The present study addresses the following research question: To what extent does the proposed e-mail-based PPI for teachers exert effects on job satisfaction, teacher engagement, and emotional exhaustion?

Based on the reviewed research on PPIs, small to moderate effects are expected with regard to the following hypothesis:

  • H1. The participants assigned to the intervention group show a significantly stronger increase in job satisfaction compared with those assigned to the placebo group.

  • H2. The participants assigned to the intervention group show a significantly stronger increase in teacher engagement compared with those assigned to the placebo group.

  • H3. The participants assigned to the intervention group show a significantly stronger decrease in emotional exhaustion compared with those assigned to the placebo group.

Research Method

To investigate the research question, a randomised placebo-controlled field experiment (2 groups × 3 times) was conducted. German in-service teachers were surveyed in a longitudinal study at three intervals (see Fig. 1). The participants were recruited by e-mail promotion and had to voluntarily register in the programme. The study was conducted during the second half of the school year in March 2019.

Fig. 1
figure 1

Flowchart of procedure

Participants

In total, 309 German school teachers aged 26–65 years (M = 49.28; SD = 9.97) participated in the study. The sample consisted of 200 women (64.7%) and 105 men (33.9%); four data entries for gender were missing. On average, the teachers in the sample had M = 23.53 years (SD = 12.6) of teaching experience. The participants represented primary (23.9%), secondary (14.2%), grammar (20.4%), vocational (22.1%), and other school types (17.1%).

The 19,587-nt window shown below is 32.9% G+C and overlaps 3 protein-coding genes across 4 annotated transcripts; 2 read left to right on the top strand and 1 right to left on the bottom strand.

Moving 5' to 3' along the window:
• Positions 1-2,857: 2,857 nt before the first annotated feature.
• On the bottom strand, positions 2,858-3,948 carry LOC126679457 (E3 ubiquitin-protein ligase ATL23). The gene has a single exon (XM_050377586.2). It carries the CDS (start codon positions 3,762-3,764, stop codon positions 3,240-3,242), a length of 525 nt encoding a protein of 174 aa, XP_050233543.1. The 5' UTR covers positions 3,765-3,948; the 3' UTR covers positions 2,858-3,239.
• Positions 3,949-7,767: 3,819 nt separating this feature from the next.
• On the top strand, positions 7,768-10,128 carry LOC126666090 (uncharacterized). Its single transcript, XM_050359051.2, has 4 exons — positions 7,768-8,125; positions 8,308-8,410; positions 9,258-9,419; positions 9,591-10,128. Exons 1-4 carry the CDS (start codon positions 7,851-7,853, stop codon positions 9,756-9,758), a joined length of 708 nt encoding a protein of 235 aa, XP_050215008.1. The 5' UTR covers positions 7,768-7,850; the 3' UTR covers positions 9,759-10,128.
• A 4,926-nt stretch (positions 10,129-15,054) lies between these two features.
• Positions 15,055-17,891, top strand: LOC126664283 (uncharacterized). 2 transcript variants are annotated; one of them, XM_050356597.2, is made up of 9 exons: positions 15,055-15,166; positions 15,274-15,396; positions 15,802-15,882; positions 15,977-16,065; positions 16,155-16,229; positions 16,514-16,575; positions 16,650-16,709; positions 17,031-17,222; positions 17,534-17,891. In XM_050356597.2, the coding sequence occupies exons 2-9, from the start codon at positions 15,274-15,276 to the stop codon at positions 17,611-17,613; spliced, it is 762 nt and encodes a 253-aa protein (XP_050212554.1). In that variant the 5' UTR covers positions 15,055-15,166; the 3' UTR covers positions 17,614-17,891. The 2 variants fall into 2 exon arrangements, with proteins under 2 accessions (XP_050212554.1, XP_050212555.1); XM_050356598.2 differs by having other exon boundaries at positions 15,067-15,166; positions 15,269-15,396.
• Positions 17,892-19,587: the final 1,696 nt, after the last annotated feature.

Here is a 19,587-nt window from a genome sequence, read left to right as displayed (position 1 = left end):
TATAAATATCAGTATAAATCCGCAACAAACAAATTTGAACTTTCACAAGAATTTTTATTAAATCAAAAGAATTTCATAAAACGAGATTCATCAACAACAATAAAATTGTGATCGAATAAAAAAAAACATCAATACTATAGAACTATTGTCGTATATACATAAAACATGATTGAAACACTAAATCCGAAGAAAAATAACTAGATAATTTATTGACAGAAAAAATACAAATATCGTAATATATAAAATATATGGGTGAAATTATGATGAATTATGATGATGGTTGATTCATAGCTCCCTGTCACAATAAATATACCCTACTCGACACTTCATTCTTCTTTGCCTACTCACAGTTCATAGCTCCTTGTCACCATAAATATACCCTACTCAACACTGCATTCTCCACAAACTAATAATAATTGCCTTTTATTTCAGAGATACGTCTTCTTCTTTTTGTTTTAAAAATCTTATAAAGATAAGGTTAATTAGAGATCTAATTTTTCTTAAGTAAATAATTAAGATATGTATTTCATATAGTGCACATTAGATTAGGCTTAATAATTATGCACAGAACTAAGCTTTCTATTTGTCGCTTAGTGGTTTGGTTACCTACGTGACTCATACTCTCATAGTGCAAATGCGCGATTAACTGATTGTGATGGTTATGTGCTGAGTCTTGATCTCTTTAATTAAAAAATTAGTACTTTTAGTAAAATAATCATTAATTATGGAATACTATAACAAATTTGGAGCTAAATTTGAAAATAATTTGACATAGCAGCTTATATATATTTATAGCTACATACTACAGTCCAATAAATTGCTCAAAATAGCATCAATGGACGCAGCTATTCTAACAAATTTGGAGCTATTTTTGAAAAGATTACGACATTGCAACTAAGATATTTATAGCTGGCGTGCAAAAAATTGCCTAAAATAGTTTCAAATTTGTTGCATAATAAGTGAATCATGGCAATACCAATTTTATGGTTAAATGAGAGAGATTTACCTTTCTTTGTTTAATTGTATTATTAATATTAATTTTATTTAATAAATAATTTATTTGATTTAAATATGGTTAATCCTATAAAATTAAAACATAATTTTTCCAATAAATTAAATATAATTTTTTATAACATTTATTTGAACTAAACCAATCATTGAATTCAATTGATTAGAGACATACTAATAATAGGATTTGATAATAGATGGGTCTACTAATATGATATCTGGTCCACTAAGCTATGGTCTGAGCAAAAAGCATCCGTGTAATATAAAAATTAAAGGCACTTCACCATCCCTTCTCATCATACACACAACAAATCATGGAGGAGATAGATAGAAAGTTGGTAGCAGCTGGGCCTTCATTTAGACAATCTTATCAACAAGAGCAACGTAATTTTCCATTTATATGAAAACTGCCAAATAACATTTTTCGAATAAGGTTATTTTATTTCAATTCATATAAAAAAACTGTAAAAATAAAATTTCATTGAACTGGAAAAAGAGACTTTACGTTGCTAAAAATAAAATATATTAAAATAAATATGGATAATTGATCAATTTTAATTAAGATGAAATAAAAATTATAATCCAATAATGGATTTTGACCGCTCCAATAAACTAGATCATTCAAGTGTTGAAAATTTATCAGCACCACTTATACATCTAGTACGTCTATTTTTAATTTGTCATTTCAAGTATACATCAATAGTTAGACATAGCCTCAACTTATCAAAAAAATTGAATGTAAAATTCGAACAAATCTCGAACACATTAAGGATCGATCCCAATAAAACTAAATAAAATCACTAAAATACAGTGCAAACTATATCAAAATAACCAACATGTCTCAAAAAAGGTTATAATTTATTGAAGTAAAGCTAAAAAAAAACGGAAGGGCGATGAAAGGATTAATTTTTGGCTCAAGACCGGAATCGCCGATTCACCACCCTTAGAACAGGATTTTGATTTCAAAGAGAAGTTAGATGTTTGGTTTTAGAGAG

Of the total sample, 197 were randomly assigned to the intervention group and 112 to the placebo group. An approximately 2-to-1 ratio was chosen to provide more participants with the proper intervention. The groups did not differ regarding their mean age (F(1, 291) = .09, p = .76), years of experience (F(1, 301) = .93, p = .34), and gender ratio (χ2 (N = 305) = 2.27, p = .31).

Of the 197 participants assigned to the intervention group, 115 completed the post-test (58.4%), and 101 completed the follow-up questionnaire (51.2%). The teachers who participated at all three intervals comprised mainly women (67%), aged 26–64 (M = 49.15; SD = 10.39) and with an average of M = 22.62 years (SD = 12.3) of teaching experience. The participants represented primary (23.2%), secondary (14.3%), grammar (21.4%), vocational (24.1%), and other school types (17%).

Of the 112 participants assigned to the placebo group, 97 completed the post-test (86.6%), and 88 completed the follow-up questionnaire (78.5%). The teachers who participated at all three intervals comprised mainly women (60.7%), aged 26–65 (M = 49.52; SD = 9.19) and with an average of M = 24.08 years (SD = 12.7) of teaching experience. The participants represented primary (24.4%), secondary (14.2%), grammar (19.8%), vocational (24.4%) and other school types (17.3%).